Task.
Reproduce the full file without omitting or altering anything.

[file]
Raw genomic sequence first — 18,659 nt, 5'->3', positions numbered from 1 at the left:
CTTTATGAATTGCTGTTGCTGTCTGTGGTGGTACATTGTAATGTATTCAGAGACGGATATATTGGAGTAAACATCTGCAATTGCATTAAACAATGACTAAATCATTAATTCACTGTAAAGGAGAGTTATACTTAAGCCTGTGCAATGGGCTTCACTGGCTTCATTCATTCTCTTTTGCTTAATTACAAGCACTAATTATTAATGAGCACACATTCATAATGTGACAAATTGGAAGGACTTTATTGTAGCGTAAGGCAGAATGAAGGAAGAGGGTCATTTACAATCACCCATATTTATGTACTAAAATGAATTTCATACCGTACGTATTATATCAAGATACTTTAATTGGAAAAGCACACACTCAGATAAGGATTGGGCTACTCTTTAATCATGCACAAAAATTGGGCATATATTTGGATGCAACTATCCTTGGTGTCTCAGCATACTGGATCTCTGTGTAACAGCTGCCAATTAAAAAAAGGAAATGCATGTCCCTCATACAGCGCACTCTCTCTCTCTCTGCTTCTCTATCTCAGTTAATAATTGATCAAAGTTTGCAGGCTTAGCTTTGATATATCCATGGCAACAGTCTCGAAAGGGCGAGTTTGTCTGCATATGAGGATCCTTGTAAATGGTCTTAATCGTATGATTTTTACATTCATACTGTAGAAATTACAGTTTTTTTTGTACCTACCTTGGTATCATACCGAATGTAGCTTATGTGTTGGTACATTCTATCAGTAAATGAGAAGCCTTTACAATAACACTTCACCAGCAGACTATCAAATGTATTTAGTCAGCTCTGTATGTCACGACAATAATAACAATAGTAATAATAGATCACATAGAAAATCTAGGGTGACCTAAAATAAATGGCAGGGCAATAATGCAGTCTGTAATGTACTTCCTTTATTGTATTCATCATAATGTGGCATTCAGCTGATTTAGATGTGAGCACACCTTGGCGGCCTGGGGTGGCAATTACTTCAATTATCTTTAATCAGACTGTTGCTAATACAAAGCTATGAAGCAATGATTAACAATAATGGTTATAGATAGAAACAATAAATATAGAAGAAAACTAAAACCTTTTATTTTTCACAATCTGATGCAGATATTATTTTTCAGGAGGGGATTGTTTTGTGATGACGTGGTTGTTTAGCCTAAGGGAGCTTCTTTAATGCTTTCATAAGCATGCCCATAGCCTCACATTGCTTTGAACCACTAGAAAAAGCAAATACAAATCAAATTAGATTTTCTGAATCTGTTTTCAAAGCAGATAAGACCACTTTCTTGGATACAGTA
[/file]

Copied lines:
Raw genomic sequence first — 18,659 nt, 5'->3', positions numbered from 1 at the left:
CTTTATGAATTGCTGTTGCTGTCTGTGGTGGTACATTGTAATGTATTCAGAGACGGATATATTGGAGTAAACATCTGCAATTGCATTAAACAATGACTAAATCATTAATTCACTGTAAAGGAGAGTTATACTTAAGCCTGTGCAATGGGCTTCACTGGCTTCATTCATTCTCTTTTGCTTAATTACAAGCACTAATTATTAATGAGCACACATTCATAATGTGACAAATTGGAAGGACTTTATTGTAGCGTAAGGCAGAATGAAGGAAGAGGGTCATTTACAATCACCCATATTTATGTACTAAAATGAATTTCATACCGTACGTATTATATCAAGATACTTTAATTGGAAAAGCACACACTCAGATAAGGATTGGGCTACTCTTTAATCATGCACAAAAATTGGGCATATATTTGGATGCAACTATCCTTGGTGTCTCAGCATACTGGATCTCTGTGTAACAGCTGCCAATTAAAAAAAGGAAATGCATGTCCCTCATACAGCGCACTCTCTCTCTCTCTGCTTCTCTATCTCAGTTAATAATTGATCAAAGTTTGCAGGCTTAGCTTTGATATATCCATGGCAACAGTCTCGAAAGGGCGAGTTTGTCTGCATATGAGGATCCTTGTAAATGGTCTTAATCGTATGATTTTTACATTCATACTGTAGAAATTACAGTTTTTTTTGTACCTACCTTGGTATCATACCGAATGTAGCTTATGTGTTGGTACATTCTATCAGTAAATGAGAAGCCTTTACAATAACACTTCACCAGCAGACTATCAAATGTATTTAGTCAGCTCTGTATGTCACGACAATAATAACAATAGTAATAATAGATCACATAGAAAATCTAGGGTGACCTAAAATAAATGGCAGGGCAATAATGCAGTCTGTAATGTACTTCCTTTATTGTATTCATCATAATGTGGCATTCAGCTGATTTAGATGTGAGCACACCTTGGCGGCCTGGGGTGGCAATTACTTCAATTATCTTTAATCAGACTGTTGCTAATACAAAGCTATGAAGCAATGATTAACAATAATGGTTATAGATAGAAACAATAAATATAGAAGAAAACTAAAACCTTTTATTTTTCACAATCTGATGCAGATATTATTTTTCAGGAGGGGATTGTTTTGTGATGACGTGGTTGTTTAGCCTAAGGGAGCTTCTTTAATGCTTTCATAAGCATGCCCATAGCCTCACATTGCTTTGAACCACTAGAAAAAGCAAATACAAATCAAATTAGATTTTCTGAATCTGTTTTCAAAGCAGATAAGACCACTTTCTTGGATACAGTA